Kemba Walker is Connecticut’s driving force
By Eric Prisbell,
HOUSTON — When Connecticut’s players filed out of the breakfast room at their team hotel Saturday morning, six players followed in lockstep behind a certain 6-foot-1 junior from the Bronx.
“I thought to myself as I saw that, ‘That’s kind of who we are and what we are in many, many ways,’ ” Huskies Coach Jim Calhoun recalled.
After three weeks of NCAA tournament upheaval that saw all-Americans humbled and unlikely upstarts emerge, the player who entered the event as the nation’s most indomitable force remains just that on the season’s final day. And after a season full of sensational efforts, Kemba Walker is one more 40-minute performance away from capping one of the greatest runs in tournament history.
The Huskies have won 10 consecutive single-elimination tournament games — dating from their five wins en route to the Big East tournament title — in large part because of the emergence of freshmen like Jeremy Lamb and Shabazz Napier. But as even Napier pointed out, there is a reason why U-Conn. this season was called the “University of Kemba” and the Huskies were deemed “Kemba and the Little Guys.”
“He is still our hero,” Napier said.
If Walker is able to lead the Huskies to a victory over Butler in Monday’s national title game, he will join a small fraternity that includes former Kansas great Danny Manning as singular talents who carried their teams to a championship. Walker has taken a band of mostly freshmen and sophomores — a team that finished ninth in the Big East regular season standings — to the brink of the school’s third national title.
Under Calhoun, U-Conn. has produced a number of stars who are recognizable by first names only: Caron [Butler], Ray [Allen], Rip [Hamilton], Emeka [Okafor], Ben [Gordon]. Not only is Walker in that class, Calhoun said, but Walker is fast encroaching on the greatest season of any U-Conn. player in history.
“No player in the country does what Kemba does,” Calhoun said.
It’s not just that Walker scored a record 130 points in five Big East tournament games, or that he’s accounted for 45 percent of his team’s scoring this season.
Walker entered the season averaging 11.7 points per game. After honing his mid-range game in the offseason, he has scored more than that average 37 times in one half of basketball.
At the beginning of the season, Napier said, players sat back somewhat in awe and watched Walker’s offensive exploits, waiting for him to do something spectacular. But through the course of the season, Walker has infused them with confidence and has stepped back to allow them to shine at times.
Calhoun, who views Walker as an extension of himself on and off the court, said “they listen and follow because they trust each other; that’s the single most important part of this deal.”
Aside from scoring or facilitating, Napier said, the mere presence of Walker on the court “allows us to be as good as we are. [Opponents] have to have all eyes on him at all times.”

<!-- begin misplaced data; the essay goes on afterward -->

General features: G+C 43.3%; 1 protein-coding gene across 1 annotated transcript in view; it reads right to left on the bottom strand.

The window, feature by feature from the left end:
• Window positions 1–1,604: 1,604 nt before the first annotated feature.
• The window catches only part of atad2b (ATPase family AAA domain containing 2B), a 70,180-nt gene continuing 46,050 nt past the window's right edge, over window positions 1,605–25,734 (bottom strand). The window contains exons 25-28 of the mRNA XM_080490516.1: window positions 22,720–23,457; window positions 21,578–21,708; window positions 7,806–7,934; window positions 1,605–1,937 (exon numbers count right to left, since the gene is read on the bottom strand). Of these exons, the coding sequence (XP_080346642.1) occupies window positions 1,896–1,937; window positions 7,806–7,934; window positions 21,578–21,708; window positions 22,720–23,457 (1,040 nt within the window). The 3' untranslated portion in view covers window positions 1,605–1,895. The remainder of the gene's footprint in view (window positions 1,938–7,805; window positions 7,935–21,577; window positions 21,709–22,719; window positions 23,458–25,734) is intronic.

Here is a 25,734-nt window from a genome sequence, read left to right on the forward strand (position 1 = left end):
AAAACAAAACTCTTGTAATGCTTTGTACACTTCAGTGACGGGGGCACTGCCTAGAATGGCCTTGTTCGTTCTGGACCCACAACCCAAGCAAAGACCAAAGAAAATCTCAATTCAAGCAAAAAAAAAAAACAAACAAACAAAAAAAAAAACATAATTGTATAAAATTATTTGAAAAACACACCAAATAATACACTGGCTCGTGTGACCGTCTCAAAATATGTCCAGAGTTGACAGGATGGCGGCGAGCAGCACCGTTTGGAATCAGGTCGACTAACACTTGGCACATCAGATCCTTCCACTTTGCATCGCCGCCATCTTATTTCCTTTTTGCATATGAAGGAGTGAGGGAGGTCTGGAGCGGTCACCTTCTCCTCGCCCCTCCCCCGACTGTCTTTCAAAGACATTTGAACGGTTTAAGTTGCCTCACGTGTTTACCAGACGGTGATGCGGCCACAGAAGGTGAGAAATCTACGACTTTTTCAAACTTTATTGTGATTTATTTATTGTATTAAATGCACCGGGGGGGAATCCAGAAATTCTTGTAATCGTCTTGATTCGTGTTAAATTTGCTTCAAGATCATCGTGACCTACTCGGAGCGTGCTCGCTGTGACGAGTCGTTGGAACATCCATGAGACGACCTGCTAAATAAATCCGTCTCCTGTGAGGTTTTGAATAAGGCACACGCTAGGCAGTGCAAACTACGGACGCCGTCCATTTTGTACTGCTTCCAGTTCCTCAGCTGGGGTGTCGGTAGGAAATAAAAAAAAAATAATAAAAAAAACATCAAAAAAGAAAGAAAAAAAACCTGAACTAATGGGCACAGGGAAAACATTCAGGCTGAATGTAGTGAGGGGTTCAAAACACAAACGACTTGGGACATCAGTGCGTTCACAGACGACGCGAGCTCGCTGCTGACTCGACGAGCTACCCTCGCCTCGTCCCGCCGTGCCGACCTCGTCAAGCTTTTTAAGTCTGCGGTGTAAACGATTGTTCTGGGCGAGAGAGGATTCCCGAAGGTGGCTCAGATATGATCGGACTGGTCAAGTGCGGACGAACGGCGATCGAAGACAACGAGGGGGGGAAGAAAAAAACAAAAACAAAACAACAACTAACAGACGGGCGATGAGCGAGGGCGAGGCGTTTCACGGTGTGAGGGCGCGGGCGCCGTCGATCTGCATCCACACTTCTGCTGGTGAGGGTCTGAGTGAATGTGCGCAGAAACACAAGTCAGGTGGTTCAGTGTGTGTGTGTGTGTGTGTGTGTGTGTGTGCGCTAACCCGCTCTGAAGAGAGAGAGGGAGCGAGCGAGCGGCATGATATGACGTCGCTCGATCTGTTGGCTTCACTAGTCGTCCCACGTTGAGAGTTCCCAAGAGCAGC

Among Walker’s biggest challenges Monday: fatigue. During the 10-game run, Walker has played 384 of 405 possible minutes. And there were signs in Saturday’s national semifinal victory over Kentucky that Walker was fatigued throughout the second half. Walker admitted as much — “it was a struggle,” he said — but attributed it to the game’s breakneck speed and few stoppages in action down the stretch.
Calhoun asked Walker during a late timeout whether he needed a 30-second rest. Bent over, Walker was too gassed to answer. So Calhoun kept him in the game.
“Last night was a hard 40 minutes,” Calhoun said. But with Napier’s emergence, it allows Calhoun to play the freshman more at point guard and have Walker get a respite while playing off the ball.
The other challenge for Walker will be a self-described flat-footed reserve guard on Butler named Ronald Nored. A rare player whose identity is defined by his oft-described robotic defensive stance, Nored is expected to be the primary player who guards Walker.
The 6-foot Nored said he has played against and covered Walker twice, both in summer league events in high school, although he does not remember exactly how he fared.
After enjoying Walker’s performances as a fan this season, Nored said he planned to spend the rest of the day Sunday studying Walker’s every crossover dribble and step-back jumper.
“The great thing about people is that they all have tendencies,” Nored said. “Everyone has something that they are good at. Everyone has something that they are probably not as good at or not as efficient at going a certain way.”
Butler Coach Brad Stevens acknowledged that it will take a team effort just to contain Walker, who has seen his share of traps and double- and triple-teams all season. Walker knows to expect a physical game, especially after Florida Coach Billy Donovan said that Butler was the most physical defense his Gators had faced all season.
But Walker has overcome all obstacles, all styles of play the past 10 games. It was not until after U-Conn. won the Big East tournament that Walker allowed himself to wonder whether the Huskies would win the national title.
Since then, he has publicly said that he believes it is destiny. And for a couple weeks now, Walker said, he has had reoccurring visions of the postgame celebration inside Reliant Stadium.
“I can’t stop thinking about it, honestly,” he said.
He envisions clipping a strand of the nylon net with scissors. He envisions standing on a stage, looking up and watching the “One Shining Moment” montage. If that vision comes true, like always, his teammates will follow his lead.